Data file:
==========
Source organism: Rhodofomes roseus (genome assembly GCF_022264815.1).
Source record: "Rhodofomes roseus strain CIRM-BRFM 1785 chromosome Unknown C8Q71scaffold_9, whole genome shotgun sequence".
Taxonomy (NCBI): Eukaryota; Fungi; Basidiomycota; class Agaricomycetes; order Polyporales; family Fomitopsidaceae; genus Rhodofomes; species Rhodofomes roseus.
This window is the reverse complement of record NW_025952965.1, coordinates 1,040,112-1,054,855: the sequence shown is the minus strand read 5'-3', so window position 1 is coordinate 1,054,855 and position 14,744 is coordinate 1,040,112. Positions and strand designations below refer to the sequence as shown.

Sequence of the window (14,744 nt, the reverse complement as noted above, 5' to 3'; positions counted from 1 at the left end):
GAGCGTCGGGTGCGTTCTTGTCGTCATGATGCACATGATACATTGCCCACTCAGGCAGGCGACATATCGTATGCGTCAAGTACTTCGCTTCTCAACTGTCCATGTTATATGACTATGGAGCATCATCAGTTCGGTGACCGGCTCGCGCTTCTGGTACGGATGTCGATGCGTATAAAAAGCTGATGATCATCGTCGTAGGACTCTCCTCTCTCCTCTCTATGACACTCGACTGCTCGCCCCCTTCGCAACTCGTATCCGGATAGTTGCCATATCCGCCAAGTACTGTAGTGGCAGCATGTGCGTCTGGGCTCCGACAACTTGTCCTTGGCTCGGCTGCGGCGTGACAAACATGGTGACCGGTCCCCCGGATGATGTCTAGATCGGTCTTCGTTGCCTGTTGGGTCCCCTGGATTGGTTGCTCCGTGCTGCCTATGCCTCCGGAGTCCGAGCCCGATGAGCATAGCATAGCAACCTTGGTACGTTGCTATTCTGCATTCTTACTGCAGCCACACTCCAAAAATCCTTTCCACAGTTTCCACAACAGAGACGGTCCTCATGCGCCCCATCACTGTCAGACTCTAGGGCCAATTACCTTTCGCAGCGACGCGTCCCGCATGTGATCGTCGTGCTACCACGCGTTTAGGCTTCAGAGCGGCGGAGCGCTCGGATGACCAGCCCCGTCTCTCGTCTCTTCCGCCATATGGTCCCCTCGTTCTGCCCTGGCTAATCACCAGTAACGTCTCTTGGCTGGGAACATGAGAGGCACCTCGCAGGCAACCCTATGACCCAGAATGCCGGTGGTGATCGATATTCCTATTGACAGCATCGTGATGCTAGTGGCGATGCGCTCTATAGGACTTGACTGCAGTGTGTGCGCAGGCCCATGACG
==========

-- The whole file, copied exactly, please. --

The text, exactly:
Source organism: Rhodofomes roseus (genome assembly GCF_022264815.1).
Source record: "Rhodofomes roseus strain CIRM-BRFM 1785 chromosome Unknown C8Q71scaffold_9, whole genome shotgun sequence".
Taxonomy (NCBI): Eukaryota; Fungi; Basidiomycota; class Agaricomycetes; order Polyporales; family Fomitopsidaceae; genus Rhodofomes; species Rhodofomes roseus.
This window is the reverse complement of record NW_025952965.1, coordinates 1,040,112-1,054,855: the sequence shown is the minus strand read 5'-3', so window position 1 is coordinate 1,054,855 and position 14,744 is coordinate 1,040,112. Positions and strand designations below refer to the sequence as shown.

Sequence of the window (14,744 nt, the reverse complement as noted above, 5' to 3'; positions counted from 1 at the left end):
GAGCGTCGGGTGCGTTCTTGTCGTCATGATGCACATGATACATTGCCCACTCAGGCAGGCGACATATCGTATGCGTCAAGTACTTCGCTTCTCAACTGTCCATGTTATATGACTATGGAGCATCATCAGTTCGGTGACCGGCTCGCGCTTCTGGTACGGATGTCGATGCGTATAAAAAGCTGATGATCATCGTCGTAGGACTCTCCTCTCTCCTCTCTATGACACTCGACTGCTCGCCCCCTTCGCAACTCGTATCCGGATAGTTGCCATATCCGCCAAGTACTGTAGTGGCAGCATGTGCGTCTGGGCTCCGACAACTTGTCCTTGGCTCGGCTGCGGCGTGACAAACATGGTGACCGGTCCCCCGGATGATGTCTAGATCGGTCTTCGTTGCCTGTTGGGTCCCCTGGATTGGTTGCTCCGTGCTGCCTATGCCTCCGGAGTCCGAGCCCGATGAGCATAGCATAGCAACCTTGGTACGTTGCTATTCTGCATTCTTACTGCAGCCACACTCCAAAAATCCTTTCCACAGTTTCCACAACAGAGACGGTCCTCATGCGCCCCATCACTGTCAGACTCTAGGGCCAATTACCTTTCGCAGCGACGCGTCCCGCATGTGATCGTCGTGCTACCACGCGTTTAGGCTTCAGAGCGGCGGAGCGCTCGGATGACCAGCCCCGTCTCTCGTCTCTTCCGCCATATGGTCCCCTCGTTCTGCCCTGGCTAATCACCAGTAACGTCTCTTGGCTGGGAACATGAGAGGCACCTCGCAGGCAACCCTATGACCCAGAATGCCGGTGGTGATCGATATTCCTATTGACAGCATCGTGATGCTAGTGGCGATGCGCTCTATAGGACTTGACTGCAGTGTGTGCGCAGGCCCATGACG